Late last week the EPA launched an investigation in to the nation’s federal ethanol mandates. It described the move as “discretionary” and, in its own words, intended to “ensure public health and the environment are protected.” The government agency has been spurred to action by mounting evidence that the Renewable Fuel Standard (RFS)—the ethanol program first enacted by President Bush and eventually championed by the Obama Administration—isn’t the unalloyed “green” policy it is often sold as. Now, as Clean Technica reports, a new study from a team of scientists at the University of Tennessee has confirmed that the RFS has been, on balance, bad for the environment:
[A]cademic studies have shown that [the RFS] could actually contribute “to a sharp and overall increase of GHGs,” and that ethanol production and use “emits more particulate matter, ozone (as well as other smog precursors), and other air pollutants than gasoline.” […]
According to the Environmental Working Group, the ethanol mandate drove up the price of corn so high that it led farmers to convert some 8 million acres of previously uncultivated land to corn production, resulting in the release of between 85 million and 236 million metric tons of carbon per year, as well as an increase in the application of fertilizers, which also boosts GHG emissions.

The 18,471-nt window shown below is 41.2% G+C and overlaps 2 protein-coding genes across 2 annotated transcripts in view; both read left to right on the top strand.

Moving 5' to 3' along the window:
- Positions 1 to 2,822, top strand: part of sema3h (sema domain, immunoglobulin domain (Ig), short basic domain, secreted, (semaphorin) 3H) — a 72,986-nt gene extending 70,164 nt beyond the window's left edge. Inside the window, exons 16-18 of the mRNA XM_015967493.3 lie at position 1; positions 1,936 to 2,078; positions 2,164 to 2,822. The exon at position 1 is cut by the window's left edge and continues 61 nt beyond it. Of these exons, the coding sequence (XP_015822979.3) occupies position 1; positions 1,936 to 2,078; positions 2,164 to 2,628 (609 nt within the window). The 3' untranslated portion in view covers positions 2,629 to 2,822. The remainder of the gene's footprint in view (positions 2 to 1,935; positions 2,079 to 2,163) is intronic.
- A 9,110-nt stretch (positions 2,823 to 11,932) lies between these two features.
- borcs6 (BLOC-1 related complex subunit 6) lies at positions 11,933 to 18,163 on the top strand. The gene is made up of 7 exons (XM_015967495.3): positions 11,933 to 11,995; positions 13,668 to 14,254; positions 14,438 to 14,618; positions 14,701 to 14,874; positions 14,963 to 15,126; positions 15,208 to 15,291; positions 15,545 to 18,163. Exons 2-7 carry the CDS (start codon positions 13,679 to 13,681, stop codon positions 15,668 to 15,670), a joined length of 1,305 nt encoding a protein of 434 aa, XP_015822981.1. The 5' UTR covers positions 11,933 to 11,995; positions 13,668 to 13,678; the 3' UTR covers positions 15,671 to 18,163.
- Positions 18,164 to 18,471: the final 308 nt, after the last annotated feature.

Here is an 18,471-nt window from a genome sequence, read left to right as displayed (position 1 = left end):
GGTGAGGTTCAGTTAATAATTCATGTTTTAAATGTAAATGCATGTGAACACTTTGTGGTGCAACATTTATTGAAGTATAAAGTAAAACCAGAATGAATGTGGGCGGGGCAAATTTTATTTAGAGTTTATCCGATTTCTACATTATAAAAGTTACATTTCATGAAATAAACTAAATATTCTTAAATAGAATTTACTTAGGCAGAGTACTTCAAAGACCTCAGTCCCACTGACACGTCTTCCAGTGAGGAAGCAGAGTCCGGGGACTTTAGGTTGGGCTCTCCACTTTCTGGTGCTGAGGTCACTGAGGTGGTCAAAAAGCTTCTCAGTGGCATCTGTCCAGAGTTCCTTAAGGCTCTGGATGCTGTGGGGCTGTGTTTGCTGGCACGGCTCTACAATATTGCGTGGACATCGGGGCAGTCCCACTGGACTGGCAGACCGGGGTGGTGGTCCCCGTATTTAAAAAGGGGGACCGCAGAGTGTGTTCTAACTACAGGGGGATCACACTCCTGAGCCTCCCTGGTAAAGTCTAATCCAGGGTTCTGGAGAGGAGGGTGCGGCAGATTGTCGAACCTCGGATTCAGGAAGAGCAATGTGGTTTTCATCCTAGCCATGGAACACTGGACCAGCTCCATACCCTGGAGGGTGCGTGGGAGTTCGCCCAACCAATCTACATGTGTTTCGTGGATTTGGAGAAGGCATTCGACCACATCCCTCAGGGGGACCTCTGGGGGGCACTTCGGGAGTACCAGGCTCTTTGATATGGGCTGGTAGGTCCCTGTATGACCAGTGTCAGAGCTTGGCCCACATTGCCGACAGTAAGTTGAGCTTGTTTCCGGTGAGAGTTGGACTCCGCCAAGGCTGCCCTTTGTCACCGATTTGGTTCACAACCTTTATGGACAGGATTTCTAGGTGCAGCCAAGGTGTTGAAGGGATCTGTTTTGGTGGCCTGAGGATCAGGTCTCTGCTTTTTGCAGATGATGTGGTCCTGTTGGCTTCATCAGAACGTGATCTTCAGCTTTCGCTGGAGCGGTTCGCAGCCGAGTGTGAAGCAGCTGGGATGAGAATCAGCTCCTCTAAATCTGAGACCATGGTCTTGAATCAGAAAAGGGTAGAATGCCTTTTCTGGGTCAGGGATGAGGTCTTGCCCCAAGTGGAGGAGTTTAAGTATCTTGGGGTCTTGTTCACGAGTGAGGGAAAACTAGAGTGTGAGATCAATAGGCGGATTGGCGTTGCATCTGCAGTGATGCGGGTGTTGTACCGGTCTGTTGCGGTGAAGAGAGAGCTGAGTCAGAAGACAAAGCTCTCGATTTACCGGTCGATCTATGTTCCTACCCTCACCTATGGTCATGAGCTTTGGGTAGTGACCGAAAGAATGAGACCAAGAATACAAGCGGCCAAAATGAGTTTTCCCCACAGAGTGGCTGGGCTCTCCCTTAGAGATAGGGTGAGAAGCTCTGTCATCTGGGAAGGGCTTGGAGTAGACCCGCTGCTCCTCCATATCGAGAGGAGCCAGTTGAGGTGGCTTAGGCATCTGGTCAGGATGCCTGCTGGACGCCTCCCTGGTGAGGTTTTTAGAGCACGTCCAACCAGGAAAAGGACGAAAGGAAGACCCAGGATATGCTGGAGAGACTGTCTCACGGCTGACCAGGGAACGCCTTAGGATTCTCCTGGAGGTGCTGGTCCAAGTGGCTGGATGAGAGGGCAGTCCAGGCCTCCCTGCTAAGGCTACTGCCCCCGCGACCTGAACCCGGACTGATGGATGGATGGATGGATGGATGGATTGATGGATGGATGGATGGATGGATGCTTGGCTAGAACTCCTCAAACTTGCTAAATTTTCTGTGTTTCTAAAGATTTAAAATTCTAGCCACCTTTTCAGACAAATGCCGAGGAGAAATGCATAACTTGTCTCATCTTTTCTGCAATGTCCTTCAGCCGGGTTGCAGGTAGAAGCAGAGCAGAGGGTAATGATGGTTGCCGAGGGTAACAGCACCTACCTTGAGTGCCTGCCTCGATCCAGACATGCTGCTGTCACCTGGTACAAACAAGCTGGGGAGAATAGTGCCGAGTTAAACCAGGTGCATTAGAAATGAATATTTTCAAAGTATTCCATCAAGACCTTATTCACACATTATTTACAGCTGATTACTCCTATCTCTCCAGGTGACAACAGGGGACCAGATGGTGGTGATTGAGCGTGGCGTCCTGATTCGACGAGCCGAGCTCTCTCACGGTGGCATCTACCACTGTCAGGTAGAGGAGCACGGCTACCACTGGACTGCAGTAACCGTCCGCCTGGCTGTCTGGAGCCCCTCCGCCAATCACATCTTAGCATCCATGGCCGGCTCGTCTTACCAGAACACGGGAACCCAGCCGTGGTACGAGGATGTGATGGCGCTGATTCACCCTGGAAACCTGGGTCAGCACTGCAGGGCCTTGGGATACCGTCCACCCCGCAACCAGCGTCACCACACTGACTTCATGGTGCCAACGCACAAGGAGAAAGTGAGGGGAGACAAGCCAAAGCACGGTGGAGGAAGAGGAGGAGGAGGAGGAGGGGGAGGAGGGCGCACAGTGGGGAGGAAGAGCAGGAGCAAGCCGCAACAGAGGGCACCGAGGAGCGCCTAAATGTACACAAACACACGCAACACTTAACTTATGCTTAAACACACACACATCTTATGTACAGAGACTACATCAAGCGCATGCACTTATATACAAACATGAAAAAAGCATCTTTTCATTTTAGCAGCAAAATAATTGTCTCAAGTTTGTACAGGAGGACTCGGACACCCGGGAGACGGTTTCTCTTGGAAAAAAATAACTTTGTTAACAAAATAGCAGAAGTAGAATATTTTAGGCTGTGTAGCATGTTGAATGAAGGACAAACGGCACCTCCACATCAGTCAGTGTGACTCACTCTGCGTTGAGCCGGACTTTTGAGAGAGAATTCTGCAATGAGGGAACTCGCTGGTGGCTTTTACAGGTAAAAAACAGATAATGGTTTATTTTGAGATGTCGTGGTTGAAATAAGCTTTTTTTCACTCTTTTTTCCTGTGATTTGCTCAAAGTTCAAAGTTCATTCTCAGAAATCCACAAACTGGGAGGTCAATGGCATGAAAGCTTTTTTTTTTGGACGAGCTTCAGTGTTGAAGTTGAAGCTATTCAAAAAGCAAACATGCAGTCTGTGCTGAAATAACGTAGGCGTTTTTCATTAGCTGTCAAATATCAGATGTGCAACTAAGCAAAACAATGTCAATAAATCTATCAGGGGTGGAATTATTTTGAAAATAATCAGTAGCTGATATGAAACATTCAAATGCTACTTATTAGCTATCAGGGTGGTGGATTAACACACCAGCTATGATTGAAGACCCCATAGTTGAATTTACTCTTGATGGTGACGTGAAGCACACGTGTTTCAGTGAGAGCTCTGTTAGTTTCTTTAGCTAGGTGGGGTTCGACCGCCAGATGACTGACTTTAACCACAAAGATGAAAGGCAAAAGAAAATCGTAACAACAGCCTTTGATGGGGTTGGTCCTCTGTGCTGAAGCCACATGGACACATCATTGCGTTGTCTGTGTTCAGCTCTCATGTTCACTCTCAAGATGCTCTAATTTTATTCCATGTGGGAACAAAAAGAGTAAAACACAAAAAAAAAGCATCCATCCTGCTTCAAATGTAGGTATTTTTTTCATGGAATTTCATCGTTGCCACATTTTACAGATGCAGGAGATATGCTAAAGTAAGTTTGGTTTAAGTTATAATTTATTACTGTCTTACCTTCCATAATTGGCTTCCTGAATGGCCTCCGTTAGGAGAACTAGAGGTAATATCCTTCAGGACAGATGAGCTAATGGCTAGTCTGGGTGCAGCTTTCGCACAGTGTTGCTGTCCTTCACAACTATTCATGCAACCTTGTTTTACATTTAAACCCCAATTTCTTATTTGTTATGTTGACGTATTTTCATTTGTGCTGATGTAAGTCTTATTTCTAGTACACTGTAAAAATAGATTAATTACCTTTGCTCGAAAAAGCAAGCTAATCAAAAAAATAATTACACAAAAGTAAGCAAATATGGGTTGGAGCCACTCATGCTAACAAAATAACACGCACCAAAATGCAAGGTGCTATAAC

To be clear, the biofuel under attack here is corn-based ethanol; there are a number of alternative, more advanced methods of distilling the fuel from plant matter (from cellulose culled from crops grown on marginal land, for example) that are actually ecologically friendly. But the vast majority of the ethanol mandated by the RFS is corn-based, and that’s a problem for a number of reasons, not least the fact that, as the aforementioned study concludes, it can actually raise greenhouse gas emissions.
But corn-based ethanol is worse than just a backfiring, emissions-raising alternative fuel source. It also raises global food prices, starving the world’s poor and potentially even inciting riots. One study estimated that the RFS costs consumers some $10 billion annually at the pump, and even Al Gore has acknowledged that “first-generation ethanol was a mistake.”
From whatever way you look at it, the RFS is an ugly and ill-thought out government program whose problems vastly outweigh its benefits. Congress has so far failed to pass a measure reforming or repealing the RFS, but here’s to hoping that the EPA’s review quickly does more to reveal this biofuel boondoggle. The sooner we put this behind us, the better.